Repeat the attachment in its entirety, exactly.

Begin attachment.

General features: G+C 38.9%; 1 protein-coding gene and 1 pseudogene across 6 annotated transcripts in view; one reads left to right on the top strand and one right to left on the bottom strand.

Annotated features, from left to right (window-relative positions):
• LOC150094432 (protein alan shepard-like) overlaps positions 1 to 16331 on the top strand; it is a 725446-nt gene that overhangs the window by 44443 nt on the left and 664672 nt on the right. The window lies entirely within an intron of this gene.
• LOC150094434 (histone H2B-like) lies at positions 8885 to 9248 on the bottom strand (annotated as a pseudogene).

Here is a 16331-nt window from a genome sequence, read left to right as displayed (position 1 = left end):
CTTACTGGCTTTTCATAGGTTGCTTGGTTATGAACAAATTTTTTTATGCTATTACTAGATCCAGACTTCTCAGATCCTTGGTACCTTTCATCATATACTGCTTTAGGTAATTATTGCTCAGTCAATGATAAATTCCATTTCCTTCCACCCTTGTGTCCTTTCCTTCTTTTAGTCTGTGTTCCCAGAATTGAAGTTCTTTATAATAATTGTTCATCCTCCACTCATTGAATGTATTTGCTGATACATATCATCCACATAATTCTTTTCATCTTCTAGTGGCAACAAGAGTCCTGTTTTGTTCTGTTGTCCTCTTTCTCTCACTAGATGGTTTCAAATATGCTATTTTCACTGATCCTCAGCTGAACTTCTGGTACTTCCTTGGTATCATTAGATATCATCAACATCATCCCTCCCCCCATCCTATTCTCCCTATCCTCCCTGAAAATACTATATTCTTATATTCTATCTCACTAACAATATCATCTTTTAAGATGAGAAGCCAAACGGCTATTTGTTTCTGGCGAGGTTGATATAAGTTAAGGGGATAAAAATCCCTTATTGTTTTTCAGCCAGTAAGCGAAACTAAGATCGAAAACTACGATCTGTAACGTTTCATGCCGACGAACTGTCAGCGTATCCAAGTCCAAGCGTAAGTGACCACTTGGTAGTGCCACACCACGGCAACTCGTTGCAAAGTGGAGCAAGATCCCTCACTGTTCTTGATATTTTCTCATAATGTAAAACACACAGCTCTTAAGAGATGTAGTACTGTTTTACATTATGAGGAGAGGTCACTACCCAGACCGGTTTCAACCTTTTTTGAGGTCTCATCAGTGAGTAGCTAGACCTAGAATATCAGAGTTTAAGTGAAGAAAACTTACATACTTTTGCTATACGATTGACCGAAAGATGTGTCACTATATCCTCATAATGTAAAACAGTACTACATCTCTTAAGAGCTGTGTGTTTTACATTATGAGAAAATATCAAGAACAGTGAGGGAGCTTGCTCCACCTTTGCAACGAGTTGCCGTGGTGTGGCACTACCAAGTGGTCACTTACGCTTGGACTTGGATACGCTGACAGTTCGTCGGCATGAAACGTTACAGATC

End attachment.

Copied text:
General features: G+C 38.9%; 1 protein-coding gene and 1 pseudogene across 6 annotated transcripts in view; one reads left to right on the top strand and one right to left on the bottom strand.

Annotated features, from left to right (window-relative positions):
• LOC150094432 (protein alan shepard-like) overlaps positions 1 to 16331 on the top strand; it is a 725446-nt gene that overhangs the window by 44443 nt on the left and 664672 nt on the right. The window lies entirely within an intron of this gene.
• LOC150094434 (histone H2B-like) lies at positions 8885 to 9248 on the bottom strand (annotated as a pseudogene).

Here is a 16331-nt window from a genome sequence, read left to right as displayed (position 1 = left end):
CTTACTGGCTTTTCATAGGTTGCTTGGTTATGAACAAATTTTTTTATGCTATTACTAGATCCAGACTTCTCAGATCCTTGGTACCTTTCATCATATACTGCTTTAGGTAATTATTGCTCAGTCAATGATAAATTCCATTTCCTTCCACCCTTGTGTCCTTTCCTTCTTTTAGTCTGTGTTCCCAGAATTGAAGTTCTTTATAATAATTGTTCATCCTCCACTCATTGAATGTATTTGCTGATACATATCATCCACATAATTCTTTTCATCTTCTAGTGGCAACAAGAGTCCTGTTTTGTTCTGTTGTCCTCTTTCTCTCACTAGATGGTTTCAAATATGCTATTTTCACTGATCCTCAGCTGAACTTCTGGTACTTCCTTGGTATCATTAGATATCATCAACATCATCCCTCCCCCCATCCTATTCTCCCTATCCTCCCTGAAAATACTATATTCTTATATTCTATCTCACTAACAATATCATCTTTTAAGATGAGAAGCCAAACGGCTATTTGTTTCTGGCGAGGTTGATATAAGTTAAGGGGATAAAAATCCCTTATTGTTTTTCAGCCAGTAAGCGAAACTAAGATCGAAAACTACGATCTGTAACGTTTCATGCCGACGAACTGTCAGCGTATCCAAGTCCAAGCGTAAGTGACCACTTGGTAGTGCCACACCACGGCAACTCGTTGCAAAGTGGAGCAAGATCCCTCACTGTTCTTGATATTTTCTCATAATGTAAAACACACAGCTCTTAAGAGATGTAGTACTGTTTTACATTATGAGGAGAGGTCACTACCCAGACCGGTTTCAACCTTTTTTGAGGTCTCATCAGTGAGTAGCTAGACCTAGAATATCAGAGTTTAAGTGAAGAAAACTTACATACTTTTGCTATACGATTGACCGAAAGATGTGTCACTATATCCTCATAATGTAAAACAGTACTACATCTCTTAAGAGCTGTGTGTTTTACATTATGAGAAAATATCAAGAACAGTGAGGGAGCTTGCTCCACCTTTGCAACGAGTTGCCGTGGTGTGGCACTACCAAGTGGTCACTTACGCTTGGACTTGGATACGCTGACAGTTCGTCGGCATGAAACGTTACAGATC